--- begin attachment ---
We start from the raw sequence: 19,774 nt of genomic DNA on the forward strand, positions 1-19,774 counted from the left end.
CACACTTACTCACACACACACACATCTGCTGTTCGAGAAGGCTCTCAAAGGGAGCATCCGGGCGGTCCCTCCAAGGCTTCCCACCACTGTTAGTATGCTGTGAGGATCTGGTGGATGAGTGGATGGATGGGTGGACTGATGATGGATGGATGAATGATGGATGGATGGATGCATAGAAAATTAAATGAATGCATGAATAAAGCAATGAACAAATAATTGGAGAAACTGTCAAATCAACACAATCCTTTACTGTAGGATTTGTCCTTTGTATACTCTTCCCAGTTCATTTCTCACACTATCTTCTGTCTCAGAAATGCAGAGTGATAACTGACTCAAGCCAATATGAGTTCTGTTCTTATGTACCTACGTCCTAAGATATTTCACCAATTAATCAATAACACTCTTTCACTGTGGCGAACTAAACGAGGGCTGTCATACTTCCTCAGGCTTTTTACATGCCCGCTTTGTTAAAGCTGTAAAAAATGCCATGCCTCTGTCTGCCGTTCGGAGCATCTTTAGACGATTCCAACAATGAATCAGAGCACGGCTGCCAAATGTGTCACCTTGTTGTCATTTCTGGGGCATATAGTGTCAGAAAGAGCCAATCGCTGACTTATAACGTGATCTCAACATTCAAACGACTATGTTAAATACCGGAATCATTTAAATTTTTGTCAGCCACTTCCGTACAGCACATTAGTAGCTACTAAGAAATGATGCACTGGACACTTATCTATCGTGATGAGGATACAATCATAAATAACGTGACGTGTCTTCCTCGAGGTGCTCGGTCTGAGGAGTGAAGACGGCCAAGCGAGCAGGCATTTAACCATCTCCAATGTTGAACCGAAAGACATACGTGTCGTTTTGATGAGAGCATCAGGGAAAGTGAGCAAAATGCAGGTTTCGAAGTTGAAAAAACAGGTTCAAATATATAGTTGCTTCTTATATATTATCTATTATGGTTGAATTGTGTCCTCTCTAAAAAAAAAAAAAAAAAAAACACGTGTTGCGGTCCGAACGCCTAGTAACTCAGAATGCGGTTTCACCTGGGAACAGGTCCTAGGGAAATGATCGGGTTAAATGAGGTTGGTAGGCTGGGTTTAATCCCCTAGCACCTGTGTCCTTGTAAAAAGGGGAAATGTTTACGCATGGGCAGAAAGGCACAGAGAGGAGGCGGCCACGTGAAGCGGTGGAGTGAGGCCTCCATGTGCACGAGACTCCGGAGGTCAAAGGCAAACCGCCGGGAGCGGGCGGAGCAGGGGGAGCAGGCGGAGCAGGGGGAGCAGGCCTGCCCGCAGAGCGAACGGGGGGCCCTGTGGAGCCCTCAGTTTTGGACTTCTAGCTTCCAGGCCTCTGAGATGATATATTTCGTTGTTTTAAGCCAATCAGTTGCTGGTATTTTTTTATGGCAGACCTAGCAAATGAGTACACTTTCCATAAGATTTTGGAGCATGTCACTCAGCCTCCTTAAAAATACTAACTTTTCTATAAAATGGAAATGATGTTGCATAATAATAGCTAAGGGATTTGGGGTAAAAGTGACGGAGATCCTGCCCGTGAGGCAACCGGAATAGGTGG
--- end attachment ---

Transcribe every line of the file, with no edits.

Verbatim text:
We start from the raw sequence: 19,774 nt of genomic DNA on the forward strand, positions 1-19,774 counted from the left end.
CACACTTACTCACACACACACACATCTGCTGTTCGAGAAGGCTCTCAAAGGGAGCATCCGGGCGGTCCCTCCAAGGCTTCCCACCACTGTTAGTATGCTGTGAGGATCTGGTGGATGAGTGGATGGATGGGTGGACTGATGATGGATGGATGAATGATGGATGGATGGATGCATAGAAAATTAAATGAATGCATGAATAAAGCAATGAACAAATAATTGGAGAAACTGTCAAATCAACACAATCCTTTACTGTAGGATTTGTCCTTTGTATACTCTTCCCAGTTCATTTCTCACACTATCTTCTGTCTCAGAAATGCAGAGTGATAACTGACTCAAGCCAATATGAGTTCTGTTCTTATGTACCTACGTCCTAAGATATTTCACCAATTAATCAATAACACTCTTTCACTGTGGCGAACTAAACGAGGGCTGTCATACTTCCTCAGGCTTTTTACATGCCCGCTTTGTTAAAGCTGTAAAAAATGCCATGCCTCTGTCTGCCGTTCGGAGCATCTTTAGACGATTCCAACAATGAATCAGAGCACGGCTGCCAAATGTGTCACCTTGTTGTCATTTCTGGGGCATATAGTGTCAGAAAGAGCCAATCGCTGACTTATAACGTGATCTCAACATTCAAACGACTATGTTAAATACCGGAATCATTTAAATTTTTGTCAGCCACTTCCGTACAGCACATTAGTAGCTACTAAGAAATGATGCACTGGACACTTATCTATCGTGATGAGGATACAATCATAAATAACGTGACGTGTCTTCCTCGAGGTGCTCGGTCTGAGGAGTGAAGACGGCCAAGCGAGCAGGCATTTAACCATCTCCAATGTTGAACCGAAAGACATACGTGTCGTTTTGATGAGAGCATCAGGGAAAGTGAGCAAAATGCAGGTTTCGAAGTTGAAAAAACAGGTTCAAATATATAGTTGCTTCTTATATATTATCTATTATGGTTGAATTGTGTCCTCTCTAAAAAAAAAAAAAAAAAAAACACGTGTTGCGGTCCGAACGCCTAGTAACTCAGAATGCGGTTTCACCTGGGAACAGGTCCTAGGGAAATGATCGGGTTAAATGAGGTTGGTAGGCTGGGTTTAATCCCCTAGCACCTGTGTCCTTGTAAAAAGGGGAAATGTTTACGCATGGGCAGAAAGGCACAGAGAGGAGGCGGCCACGTGAAGCGGTGGAGTGAGGCCTCCATGTGCACGAGACTCCGGAGGTCAAAGGCAAACCGCCGGGAGCGGGCGGAGCAGGGGGAGCAGGCGGAGCAGGGGGAGCAGGCCTGCCCGCAGAGCGAACGGGGGGCCCTGTGGAGCCCTCAGTTTTGGACTTCTAGCTTCCAGGCCTCTGAGATGATATATTTCGTTGTTTTAAGCCAATCAGTTGCTGGTATTTTTTTATGGCAGACCTAGCAAATGAGTACACTTTCCATAAGATTTTGGAGCATGTCACTCAGCCTCCTTAAAAATACTAACTTTTCTATAAAATGGAAATGATGTTGCATAATAATAGCTAAGGGATTTGGGGTAAAAGTGACGGAGATCCTGCCCGTGAGGCAACCGGAATAGGTGG